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Elevated low density cholesterol levels may reduce haemorrhage risk



Higher levels of low density cholesterol may lower the risk of subarachnoid haemorrhage (SAH), according to a recent study.

The research, published in Annals of Neurology found that elevated lipid levels could lower the risk of the rare type of stroke associated with high morbidity and mortality.

Researchers discovered that a one-millimole increase of this cholesterol was associated with a 17 per cent lower risk of aneurism presence and structure – signifying a decreased risk of SAH.

Yale University researcher Julian N. Acosta said:

“Observational studies, clinical trials, and genetic evidence suggest an inverse relationship with cerebral intraparenchymal haemorrhage, with very low cholesterol levels being associated with higher risk of this type of brain bleeds.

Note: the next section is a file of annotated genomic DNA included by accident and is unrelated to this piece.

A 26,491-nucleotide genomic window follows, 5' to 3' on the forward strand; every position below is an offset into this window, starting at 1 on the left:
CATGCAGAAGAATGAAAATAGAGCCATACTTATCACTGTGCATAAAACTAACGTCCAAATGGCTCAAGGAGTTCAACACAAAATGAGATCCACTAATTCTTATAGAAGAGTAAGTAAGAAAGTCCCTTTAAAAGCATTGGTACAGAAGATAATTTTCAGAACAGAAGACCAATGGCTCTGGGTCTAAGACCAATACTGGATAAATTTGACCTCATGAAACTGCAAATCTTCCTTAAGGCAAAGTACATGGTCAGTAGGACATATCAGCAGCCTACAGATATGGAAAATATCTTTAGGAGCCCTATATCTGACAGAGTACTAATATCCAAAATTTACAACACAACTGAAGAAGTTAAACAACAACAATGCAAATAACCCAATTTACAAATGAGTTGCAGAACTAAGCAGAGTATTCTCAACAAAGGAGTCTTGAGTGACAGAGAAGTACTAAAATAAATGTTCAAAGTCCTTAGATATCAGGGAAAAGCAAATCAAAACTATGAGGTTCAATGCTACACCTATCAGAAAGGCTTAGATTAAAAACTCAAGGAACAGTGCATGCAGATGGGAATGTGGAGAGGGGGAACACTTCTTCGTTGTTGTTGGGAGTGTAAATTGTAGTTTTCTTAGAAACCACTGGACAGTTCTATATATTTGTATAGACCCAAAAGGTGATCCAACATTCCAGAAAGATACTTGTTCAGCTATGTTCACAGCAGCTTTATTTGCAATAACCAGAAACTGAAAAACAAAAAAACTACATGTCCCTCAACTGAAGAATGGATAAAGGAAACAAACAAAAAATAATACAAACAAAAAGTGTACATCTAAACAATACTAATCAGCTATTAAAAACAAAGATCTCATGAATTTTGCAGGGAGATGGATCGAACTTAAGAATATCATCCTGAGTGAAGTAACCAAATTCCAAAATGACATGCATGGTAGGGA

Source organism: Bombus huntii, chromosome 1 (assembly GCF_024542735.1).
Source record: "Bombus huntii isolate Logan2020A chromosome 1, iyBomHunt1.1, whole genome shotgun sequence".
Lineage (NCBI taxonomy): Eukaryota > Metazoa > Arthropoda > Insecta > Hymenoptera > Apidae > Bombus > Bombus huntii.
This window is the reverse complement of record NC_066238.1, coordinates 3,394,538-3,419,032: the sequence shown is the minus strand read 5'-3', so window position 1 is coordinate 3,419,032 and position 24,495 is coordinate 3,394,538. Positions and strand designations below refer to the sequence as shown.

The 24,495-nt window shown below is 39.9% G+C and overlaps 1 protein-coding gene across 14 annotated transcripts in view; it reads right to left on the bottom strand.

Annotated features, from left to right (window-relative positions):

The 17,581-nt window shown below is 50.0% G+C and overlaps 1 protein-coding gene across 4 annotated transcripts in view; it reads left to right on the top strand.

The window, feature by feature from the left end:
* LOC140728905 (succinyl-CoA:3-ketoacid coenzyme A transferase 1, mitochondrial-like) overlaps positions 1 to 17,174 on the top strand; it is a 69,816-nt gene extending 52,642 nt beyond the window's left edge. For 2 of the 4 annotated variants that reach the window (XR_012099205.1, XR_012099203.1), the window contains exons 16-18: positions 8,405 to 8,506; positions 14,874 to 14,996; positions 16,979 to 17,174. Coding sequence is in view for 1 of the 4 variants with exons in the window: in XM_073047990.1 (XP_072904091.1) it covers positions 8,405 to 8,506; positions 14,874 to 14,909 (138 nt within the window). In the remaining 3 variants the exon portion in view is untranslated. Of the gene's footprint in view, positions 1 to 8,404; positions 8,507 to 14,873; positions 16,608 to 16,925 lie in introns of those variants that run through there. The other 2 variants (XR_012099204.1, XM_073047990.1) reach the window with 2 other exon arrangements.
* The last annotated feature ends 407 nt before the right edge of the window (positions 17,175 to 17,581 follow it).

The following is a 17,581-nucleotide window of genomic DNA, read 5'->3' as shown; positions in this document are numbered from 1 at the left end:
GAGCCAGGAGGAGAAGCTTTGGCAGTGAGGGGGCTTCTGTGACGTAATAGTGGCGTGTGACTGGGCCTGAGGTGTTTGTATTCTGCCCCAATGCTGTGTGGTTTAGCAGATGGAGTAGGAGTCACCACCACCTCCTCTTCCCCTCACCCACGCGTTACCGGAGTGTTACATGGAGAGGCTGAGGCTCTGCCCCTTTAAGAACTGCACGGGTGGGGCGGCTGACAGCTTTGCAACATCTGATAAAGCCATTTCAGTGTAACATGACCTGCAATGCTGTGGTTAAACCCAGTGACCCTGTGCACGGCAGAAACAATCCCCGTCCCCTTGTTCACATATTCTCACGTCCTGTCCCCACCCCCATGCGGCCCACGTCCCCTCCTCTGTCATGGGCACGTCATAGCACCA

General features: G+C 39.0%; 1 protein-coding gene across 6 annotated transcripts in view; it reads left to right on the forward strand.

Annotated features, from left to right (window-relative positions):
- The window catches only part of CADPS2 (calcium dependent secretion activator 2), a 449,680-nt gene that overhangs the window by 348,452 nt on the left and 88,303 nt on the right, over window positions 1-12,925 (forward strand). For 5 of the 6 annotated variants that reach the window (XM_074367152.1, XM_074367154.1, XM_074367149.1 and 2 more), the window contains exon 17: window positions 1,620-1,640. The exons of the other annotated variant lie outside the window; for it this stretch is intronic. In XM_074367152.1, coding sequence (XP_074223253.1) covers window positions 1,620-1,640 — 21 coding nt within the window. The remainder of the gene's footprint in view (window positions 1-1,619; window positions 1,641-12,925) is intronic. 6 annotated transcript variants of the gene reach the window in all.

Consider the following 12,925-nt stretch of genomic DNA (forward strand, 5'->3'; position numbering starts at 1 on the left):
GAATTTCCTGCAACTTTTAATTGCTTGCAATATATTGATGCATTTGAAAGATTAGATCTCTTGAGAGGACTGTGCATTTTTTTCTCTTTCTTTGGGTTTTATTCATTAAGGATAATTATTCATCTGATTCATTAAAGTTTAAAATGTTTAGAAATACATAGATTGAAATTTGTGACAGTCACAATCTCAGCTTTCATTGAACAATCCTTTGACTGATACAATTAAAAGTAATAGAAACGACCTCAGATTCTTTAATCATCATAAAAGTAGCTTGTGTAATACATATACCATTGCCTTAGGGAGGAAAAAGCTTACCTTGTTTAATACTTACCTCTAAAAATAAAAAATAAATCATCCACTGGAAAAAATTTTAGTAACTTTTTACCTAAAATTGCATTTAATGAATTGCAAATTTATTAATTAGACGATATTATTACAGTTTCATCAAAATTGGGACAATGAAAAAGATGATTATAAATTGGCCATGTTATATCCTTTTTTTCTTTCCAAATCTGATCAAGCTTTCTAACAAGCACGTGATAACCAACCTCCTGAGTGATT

“Last year, a pivotal study published in Nature Genetics also showed that cerebral intraparenchymal haemorrhages share up to 50 per cent of its genetic architecture with intracranial aneurysms and subarachnoid haemorrhage (SAH). These findings became the basis of our study.”

Elevated low-density lipoprotein cholesterol (LDL-C) levels are generally considered harmful due to the substance’s impact on heart health.

However, some studies have found that higher cholesterol levels can have a neuroprotective effect.

Researcher Natalia Szejko explained that inconsistent results at the beginning of the study presented a challenge to the team.

Szejko said: “Conducting this kind of study is always challenging for several reasons. We had previously explored this hypothesis with more limited data, which showed promising results but inconsistent results when changing the analytical approach.

“Fortunately, completion of large genetic studies of SAH gave us the tools to strengthen our analysis.”

The research team now plans to conduct further studies to support their findings and model how LDL-C drugs could help mitigate SAH risk.

The researchers wrote:

“Additionally, while we provide evidence for an inverse association between LDL-C and SAH, the specific mechanisms underlying this relationship remain unknown, providing a clear goal in terms of next research steps.”

Low density cholesterol foods include oats, whole grains, nuts, beans and apples.